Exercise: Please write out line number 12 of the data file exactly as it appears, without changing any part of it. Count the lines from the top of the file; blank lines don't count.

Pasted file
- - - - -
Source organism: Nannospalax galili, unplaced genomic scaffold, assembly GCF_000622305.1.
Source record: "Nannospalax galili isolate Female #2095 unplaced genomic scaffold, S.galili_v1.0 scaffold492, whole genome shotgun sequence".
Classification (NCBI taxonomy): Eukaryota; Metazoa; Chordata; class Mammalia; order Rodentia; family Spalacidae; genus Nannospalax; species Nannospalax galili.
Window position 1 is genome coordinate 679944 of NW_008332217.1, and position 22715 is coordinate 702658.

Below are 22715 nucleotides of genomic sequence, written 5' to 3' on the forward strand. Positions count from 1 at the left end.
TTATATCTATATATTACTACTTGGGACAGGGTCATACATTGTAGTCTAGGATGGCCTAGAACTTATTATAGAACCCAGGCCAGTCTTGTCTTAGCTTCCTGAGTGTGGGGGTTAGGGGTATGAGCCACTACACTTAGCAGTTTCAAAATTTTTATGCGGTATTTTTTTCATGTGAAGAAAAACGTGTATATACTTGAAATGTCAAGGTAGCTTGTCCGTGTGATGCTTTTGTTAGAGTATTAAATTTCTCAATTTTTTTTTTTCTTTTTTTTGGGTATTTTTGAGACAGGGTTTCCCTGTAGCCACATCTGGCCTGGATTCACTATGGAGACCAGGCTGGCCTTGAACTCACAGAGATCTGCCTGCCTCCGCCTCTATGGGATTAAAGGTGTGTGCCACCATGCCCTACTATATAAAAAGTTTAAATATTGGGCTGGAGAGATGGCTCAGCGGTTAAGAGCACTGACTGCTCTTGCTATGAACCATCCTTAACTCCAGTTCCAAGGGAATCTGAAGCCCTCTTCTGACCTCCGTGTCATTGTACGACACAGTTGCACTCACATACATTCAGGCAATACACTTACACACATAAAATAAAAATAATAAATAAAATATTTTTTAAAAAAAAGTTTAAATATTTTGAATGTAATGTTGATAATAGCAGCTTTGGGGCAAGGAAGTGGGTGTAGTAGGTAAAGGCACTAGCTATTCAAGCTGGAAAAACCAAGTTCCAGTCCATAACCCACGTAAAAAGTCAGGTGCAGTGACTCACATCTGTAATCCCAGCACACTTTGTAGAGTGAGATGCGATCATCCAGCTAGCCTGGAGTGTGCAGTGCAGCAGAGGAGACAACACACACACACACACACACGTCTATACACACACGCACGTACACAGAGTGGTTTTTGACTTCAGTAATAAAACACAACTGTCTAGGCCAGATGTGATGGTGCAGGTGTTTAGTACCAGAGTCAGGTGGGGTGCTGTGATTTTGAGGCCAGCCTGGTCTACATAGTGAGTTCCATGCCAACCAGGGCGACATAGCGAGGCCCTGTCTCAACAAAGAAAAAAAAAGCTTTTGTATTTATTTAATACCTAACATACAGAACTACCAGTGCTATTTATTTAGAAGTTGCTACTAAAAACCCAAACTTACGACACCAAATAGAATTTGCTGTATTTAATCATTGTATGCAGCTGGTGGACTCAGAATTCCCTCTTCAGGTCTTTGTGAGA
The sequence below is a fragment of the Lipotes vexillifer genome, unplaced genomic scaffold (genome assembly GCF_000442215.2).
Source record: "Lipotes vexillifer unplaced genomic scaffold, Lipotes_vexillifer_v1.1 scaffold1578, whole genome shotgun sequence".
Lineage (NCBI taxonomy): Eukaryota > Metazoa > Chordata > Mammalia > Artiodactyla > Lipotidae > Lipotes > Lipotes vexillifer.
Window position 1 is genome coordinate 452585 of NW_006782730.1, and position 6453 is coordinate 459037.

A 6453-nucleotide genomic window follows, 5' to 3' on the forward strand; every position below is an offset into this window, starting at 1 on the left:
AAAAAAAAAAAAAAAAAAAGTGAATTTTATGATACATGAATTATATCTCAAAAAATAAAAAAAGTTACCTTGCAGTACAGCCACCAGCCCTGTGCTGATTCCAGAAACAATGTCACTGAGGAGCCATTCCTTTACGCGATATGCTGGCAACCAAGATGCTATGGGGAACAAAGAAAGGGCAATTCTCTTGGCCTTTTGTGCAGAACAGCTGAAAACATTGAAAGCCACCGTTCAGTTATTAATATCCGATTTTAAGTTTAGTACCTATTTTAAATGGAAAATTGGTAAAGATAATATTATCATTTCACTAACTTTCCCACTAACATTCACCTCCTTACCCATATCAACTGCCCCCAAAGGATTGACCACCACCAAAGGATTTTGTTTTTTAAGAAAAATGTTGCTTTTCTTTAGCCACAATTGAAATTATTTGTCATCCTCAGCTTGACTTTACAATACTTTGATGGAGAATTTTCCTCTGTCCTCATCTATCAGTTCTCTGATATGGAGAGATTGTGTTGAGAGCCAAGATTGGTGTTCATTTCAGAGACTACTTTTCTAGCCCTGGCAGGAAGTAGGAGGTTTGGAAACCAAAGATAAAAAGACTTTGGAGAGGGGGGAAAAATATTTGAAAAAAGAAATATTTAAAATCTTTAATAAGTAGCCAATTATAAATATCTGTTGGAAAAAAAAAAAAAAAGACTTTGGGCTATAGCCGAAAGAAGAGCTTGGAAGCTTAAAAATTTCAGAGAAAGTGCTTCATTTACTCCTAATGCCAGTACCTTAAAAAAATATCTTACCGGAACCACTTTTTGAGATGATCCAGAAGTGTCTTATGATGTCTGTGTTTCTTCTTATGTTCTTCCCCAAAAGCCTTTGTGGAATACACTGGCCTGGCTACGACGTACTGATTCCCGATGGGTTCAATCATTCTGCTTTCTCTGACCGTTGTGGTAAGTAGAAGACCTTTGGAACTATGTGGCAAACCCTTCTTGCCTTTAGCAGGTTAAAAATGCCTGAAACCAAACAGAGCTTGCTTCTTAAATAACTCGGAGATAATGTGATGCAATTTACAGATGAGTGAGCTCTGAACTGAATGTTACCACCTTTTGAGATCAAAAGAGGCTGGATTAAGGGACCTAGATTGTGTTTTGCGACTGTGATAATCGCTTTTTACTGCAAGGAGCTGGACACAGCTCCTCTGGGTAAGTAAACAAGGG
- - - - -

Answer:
AAAAAAAAAAAAAAAAAAAGTGAATTTTATGATACATGAATTATATCTCAAAAAATAAAAAAAGTTACCTTGCAGTACAGCCACCAGCCCTGTGCTGATTCCAGAAACAATGTCACTGAGGAGCCATTCCTTTACGCGATATGCTGGCAACCAAGATGCTATGGGGAACAAAGAAAGGGCAATTCTCTTGGCCTTTTGTGCAGAACAGCTGAAAACATTGAAAGCCACCGTTCAGTTATTAATATCCGATTTTAAGTTTAGTACCTATTTTAAATGGAAAATTGGTAAAGATAATATTATCATTTCACTAACTTTCCCACTAACATTCACCTCCTTACCCATATCAACTGCCCCCAAAGGATTGACCACCACCAAAGGATTTTGTTTTTTAAGAAAAATGTTGCTTTTCTTTAGCCACAATTGAAATTATTTGTCATCCTCAGCTTGACTTTACAATACTTTGATGGAGAATTTTCCTCTGTCCTCATCTATCAGTTCTCTGATATGGAGAGATTGTGTTGAGAGCCAAGATTGGTGTTCATTTCAGAGACTACTTTTCTAGCCCTGGCAGGAAGTAGGAGGTTTGGAAACCAAAGATAAAAAGACTTTGGAGAGGGGGGAAAAATATTTGAAAAAAGAAATATTTAAAATCTTTAATAAGTAGCCAATTATAAATATCTGTTGGAAAAAAAAAAAAAAAGACTTTGGGCTATAGCCGAAAGAAGAGCTTGGAAGCTTAAAAATTTCAGAGAAAGTGCTTCATTTACTCCTAATGCCAGTACCTTAAAAAAATATCTTACCGGAACCACTTTTTGAGATGATCCAGAAGTGTCTTATGATGTCTGTGTTTCTTCTTATGTTCTTCCCCAAAAGCCTTTGTGGAATACACTGGCCTGGCTACGACGTACTGATTCCCGATGGGTTCAATCATTCTGCTTTCTCTGACCGTTGTGGTAAGTAGAAGACCTTTGGAACTATGTGGCAAACCCTTCTTGCCTTTAGCAGGTTAAAAATGCCTGAAACCAAACAGAGCTTGCTTCTTAAATAACTCGGAGATAATGTGATGCAATTTACAGATGAGTGAGCTCTGAACTGAATGTTACCACCTTTTGAGATCAAAAGAGGCTGGATTAAGGGACCTAGATTGTGTTTTGCGACTGTGATAATCGCTTTTTACTGCAAGGAGCTGGACACAGCTCCTCTGGGTAAGTAAACAAGGG